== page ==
BT has proposed to provide universal broadband across the UK by 2020 in an attempt to stave off further regulation.
The UK’s largest broadband provider made a voluntary commitment to offer 10MBps download and 1MBps upload speeds to 99 percent of premises by the end of 2020.
It proposed the plans as an alternative to a regulatory universal service obligation (USO) guaranteeing every home and business in the UK a minimum broadband speed of 10MBps on request, an option which the UK Government has just opened a consultation on implementing.
BT's plans, expected to require between £450 million and £600 million in investment, would use a mixture of technologies.
This would include completing a fixed network by December 2021 or December 2022 and introducing a fixed wireless service before this.
The British Government, which is set to weigh the two approaches, said BT’s proposal would provide potentially higher speeds more quickly.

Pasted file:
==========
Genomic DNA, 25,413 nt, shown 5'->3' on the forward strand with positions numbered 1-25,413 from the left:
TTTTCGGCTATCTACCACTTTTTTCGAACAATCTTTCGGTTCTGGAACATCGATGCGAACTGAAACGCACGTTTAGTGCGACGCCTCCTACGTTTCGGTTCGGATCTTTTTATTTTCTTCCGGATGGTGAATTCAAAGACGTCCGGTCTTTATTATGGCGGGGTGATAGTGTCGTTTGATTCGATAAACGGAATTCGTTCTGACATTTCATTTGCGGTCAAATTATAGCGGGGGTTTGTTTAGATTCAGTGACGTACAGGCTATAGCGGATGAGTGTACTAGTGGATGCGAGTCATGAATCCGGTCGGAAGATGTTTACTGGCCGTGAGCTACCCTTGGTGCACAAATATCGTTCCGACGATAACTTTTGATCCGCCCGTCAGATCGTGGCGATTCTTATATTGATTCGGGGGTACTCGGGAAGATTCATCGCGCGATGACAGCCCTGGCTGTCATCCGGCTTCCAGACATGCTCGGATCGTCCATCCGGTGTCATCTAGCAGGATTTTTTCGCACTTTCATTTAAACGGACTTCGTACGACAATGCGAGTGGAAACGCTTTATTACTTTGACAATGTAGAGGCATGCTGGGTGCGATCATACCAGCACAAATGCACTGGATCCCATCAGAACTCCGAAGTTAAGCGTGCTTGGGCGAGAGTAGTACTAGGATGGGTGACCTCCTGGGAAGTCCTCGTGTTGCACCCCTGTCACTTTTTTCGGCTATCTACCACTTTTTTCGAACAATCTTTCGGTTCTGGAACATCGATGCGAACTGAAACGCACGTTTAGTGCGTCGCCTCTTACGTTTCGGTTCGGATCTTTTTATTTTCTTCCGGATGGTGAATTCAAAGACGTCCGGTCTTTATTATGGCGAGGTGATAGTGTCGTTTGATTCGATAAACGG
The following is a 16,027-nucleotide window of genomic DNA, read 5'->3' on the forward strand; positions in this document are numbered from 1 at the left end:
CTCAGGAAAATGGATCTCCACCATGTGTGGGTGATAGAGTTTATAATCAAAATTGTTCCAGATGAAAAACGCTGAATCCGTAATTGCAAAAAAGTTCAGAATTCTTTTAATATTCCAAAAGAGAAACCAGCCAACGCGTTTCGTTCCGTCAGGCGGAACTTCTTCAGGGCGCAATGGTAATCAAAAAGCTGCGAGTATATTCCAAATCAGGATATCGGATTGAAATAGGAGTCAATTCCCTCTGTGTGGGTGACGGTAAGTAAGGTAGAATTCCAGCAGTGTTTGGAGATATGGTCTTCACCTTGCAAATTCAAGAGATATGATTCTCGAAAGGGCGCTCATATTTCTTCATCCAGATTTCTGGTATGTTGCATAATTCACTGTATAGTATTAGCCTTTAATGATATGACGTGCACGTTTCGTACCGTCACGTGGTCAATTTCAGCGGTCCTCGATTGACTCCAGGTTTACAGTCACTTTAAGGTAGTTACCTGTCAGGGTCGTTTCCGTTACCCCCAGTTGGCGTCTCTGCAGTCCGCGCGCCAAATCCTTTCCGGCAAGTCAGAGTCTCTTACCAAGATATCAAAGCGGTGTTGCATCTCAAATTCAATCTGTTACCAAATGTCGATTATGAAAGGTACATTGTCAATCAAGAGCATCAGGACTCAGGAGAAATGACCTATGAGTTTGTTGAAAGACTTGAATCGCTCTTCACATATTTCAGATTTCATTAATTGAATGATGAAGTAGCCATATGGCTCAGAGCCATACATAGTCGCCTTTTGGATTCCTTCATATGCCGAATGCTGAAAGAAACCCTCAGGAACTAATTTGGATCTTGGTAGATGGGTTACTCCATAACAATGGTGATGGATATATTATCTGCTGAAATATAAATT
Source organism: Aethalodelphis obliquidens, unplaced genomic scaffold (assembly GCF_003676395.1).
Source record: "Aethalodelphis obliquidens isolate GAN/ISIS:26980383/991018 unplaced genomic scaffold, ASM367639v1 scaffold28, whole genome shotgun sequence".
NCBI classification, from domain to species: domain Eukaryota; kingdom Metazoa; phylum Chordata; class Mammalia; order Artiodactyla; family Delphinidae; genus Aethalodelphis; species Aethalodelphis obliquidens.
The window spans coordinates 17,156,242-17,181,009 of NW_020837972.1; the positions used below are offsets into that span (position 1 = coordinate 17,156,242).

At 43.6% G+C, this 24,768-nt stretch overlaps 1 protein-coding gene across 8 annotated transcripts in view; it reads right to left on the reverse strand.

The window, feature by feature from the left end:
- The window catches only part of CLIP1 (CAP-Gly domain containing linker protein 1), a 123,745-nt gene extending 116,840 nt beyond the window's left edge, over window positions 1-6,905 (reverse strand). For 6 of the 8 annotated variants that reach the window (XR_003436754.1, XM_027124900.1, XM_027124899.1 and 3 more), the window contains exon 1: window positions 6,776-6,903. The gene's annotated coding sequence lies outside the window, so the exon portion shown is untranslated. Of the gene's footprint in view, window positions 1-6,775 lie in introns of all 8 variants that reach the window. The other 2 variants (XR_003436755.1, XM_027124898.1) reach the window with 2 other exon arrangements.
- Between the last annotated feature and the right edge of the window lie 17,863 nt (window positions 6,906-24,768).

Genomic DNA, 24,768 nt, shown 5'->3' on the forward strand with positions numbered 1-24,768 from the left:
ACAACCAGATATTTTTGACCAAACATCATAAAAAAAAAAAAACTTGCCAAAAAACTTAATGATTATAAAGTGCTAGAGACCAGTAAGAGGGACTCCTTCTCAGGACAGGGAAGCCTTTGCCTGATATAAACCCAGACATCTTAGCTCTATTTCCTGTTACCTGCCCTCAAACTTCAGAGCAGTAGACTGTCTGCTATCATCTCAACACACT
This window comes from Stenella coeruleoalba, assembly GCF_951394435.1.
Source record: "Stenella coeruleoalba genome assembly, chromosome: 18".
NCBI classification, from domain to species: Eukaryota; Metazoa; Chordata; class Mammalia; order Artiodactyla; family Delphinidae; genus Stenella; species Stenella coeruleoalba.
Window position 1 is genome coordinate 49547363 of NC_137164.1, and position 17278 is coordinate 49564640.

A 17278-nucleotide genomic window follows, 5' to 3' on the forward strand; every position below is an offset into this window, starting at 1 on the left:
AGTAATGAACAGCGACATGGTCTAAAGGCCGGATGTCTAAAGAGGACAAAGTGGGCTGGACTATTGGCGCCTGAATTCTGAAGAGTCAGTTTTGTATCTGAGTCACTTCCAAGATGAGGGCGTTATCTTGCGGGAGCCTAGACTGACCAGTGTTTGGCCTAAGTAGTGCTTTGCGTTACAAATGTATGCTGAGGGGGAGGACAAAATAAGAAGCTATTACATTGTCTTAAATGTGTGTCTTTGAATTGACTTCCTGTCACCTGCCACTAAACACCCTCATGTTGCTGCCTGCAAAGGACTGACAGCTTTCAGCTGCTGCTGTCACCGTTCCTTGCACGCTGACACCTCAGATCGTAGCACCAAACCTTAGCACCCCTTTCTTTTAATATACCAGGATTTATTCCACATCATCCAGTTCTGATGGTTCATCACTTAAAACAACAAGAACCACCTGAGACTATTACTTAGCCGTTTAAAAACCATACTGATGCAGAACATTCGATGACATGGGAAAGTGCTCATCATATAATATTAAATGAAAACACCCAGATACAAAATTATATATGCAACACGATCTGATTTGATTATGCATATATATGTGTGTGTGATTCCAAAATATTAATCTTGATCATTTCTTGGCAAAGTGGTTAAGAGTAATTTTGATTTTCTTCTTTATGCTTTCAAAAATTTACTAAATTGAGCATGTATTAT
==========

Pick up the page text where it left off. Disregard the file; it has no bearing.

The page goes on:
If accepted, BT’s proposal will be legally binding.
UK Culture Secretary Karen Bradley said: “The government is taking action to ensure that people everywhere in the UK can get a decent broadband connection as soon as possible. We warmly welcome BT’s offer and now will look at whether this or a regulatory approach works better for homes and businesses.
“Whichever of the two approaches we go with in the end, the driving force behind our decision making will be making sure we get the best deal for consumers.”
BT CEO Gavin Patterson added: “This investment will reinforce the UK’s status as the leading digital economy in the G20.
“Our latest initiative aims to ensure that all UK premises can get faster broadband, even in the hardest to reach parts of the UK."
BT’s infrastructure arm Openreach would provide the service and recoup the investment through charges for products providing access to its local access networks.
Ofcom and BT reached an agreement in March this year to legally separate Openreach from the overall Group.
In July, Openreach began to remove the BT name from its branding as part of its move towards being a legally separate entity from its parent.
The offer from BT follows the release of a report signed by a cross-party group of 57 UK MPs last week, which calls on the UK’s communications regulator Ofcom to introduce automatic compensation when minimum speeds are not reached.
According to BT, over 93 percent of premises can already access speeds of 24MBps or faster and the operator expects this figure to reach 95 percent by the end of 2017.